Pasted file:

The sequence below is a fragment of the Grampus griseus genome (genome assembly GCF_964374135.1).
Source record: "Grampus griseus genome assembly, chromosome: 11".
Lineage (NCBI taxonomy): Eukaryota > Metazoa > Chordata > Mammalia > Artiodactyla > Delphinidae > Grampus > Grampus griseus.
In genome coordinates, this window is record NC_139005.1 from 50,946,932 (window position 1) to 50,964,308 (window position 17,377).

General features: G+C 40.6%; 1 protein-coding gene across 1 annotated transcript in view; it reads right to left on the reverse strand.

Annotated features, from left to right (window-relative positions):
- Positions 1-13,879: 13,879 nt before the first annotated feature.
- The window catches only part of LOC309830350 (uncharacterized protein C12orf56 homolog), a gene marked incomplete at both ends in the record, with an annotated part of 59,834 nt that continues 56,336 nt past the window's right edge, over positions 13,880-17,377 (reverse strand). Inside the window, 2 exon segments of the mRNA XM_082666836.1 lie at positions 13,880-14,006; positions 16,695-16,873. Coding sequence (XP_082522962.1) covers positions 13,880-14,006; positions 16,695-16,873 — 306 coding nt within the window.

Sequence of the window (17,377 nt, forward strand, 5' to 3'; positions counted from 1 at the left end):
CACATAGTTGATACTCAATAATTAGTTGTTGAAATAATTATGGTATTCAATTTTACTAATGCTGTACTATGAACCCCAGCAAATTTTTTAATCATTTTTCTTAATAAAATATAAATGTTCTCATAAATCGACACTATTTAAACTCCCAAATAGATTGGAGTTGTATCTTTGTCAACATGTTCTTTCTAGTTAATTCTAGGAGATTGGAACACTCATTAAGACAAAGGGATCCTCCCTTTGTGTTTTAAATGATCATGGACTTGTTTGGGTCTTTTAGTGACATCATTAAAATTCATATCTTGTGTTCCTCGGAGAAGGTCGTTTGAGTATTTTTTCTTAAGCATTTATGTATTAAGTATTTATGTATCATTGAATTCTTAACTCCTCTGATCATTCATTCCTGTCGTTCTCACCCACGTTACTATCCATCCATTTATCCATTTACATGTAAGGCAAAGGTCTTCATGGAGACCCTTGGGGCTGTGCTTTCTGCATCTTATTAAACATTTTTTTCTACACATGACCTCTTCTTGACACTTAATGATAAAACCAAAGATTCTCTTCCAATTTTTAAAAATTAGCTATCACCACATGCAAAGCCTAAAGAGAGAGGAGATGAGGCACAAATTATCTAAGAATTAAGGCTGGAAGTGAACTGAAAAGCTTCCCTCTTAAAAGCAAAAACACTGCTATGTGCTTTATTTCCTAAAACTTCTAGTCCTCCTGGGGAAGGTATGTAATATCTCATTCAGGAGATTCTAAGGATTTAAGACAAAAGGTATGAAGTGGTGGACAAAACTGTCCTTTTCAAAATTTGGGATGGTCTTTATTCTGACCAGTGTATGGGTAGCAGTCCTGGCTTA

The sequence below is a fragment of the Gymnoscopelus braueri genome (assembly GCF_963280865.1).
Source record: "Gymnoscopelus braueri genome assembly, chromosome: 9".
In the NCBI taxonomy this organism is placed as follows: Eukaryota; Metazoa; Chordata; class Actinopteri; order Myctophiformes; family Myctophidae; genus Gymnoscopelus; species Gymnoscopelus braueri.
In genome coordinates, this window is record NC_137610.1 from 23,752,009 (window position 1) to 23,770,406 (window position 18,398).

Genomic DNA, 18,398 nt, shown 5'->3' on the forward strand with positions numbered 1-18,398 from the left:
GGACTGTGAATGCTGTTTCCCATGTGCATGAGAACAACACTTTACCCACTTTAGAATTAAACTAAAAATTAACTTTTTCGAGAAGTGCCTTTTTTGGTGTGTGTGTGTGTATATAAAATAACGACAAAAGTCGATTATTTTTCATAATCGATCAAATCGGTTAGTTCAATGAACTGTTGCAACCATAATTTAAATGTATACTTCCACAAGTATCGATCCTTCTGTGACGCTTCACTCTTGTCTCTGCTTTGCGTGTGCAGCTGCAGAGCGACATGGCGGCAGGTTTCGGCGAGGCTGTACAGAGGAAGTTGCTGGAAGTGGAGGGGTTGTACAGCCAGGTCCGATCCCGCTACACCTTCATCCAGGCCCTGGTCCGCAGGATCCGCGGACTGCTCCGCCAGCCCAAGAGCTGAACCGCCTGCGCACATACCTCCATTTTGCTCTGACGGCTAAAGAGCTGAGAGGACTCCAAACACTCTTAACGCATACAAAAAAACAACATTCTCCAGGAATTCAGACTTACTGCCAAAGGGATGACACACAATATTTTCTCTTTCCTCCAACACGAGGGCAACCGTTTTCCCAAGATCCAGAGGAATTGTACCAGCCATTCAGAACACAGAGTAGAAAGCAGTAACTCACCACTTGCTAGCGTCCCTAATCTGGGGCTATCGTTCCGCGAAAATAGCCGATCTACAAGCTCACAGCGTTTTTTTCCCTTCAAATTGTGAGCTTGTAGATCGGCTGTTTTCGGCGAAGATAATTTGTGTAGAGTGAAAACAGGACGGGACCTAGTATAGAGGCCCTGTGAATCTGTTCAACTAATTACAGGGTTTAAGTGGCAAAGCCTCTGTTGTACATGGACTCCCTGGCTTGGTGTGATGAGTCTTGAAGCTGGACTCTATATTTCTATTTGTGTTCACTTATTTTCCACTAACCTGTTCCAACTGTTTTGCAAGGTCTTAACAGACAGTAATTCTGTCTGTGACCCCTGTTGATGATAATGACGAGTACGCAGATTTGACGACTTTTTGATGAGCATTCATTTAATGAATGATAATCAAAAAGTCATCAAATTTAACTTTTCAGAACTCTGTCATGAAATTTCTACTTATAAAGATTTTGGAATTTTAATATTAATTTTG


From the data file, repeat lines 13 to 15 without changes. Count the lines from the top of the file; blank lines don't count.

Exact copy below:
In the NCBI taxonomy this organism is placed as follows: Eukaryota; Metazoa; Chordata; class Actinopteri; order Myctophiformes; family Myctophidae; genus Gymnoscopelus; species Gymnoscopelus braueri.
In genome coordinates, this window is record NC_137610.1 from 23,752,009 (window position 1) to 23,770,406 (window position 18,398).

Genomic DNA, 18,398 nt, shown 5'->3' on the forward strand with positions numbered 1-18,398 from the left: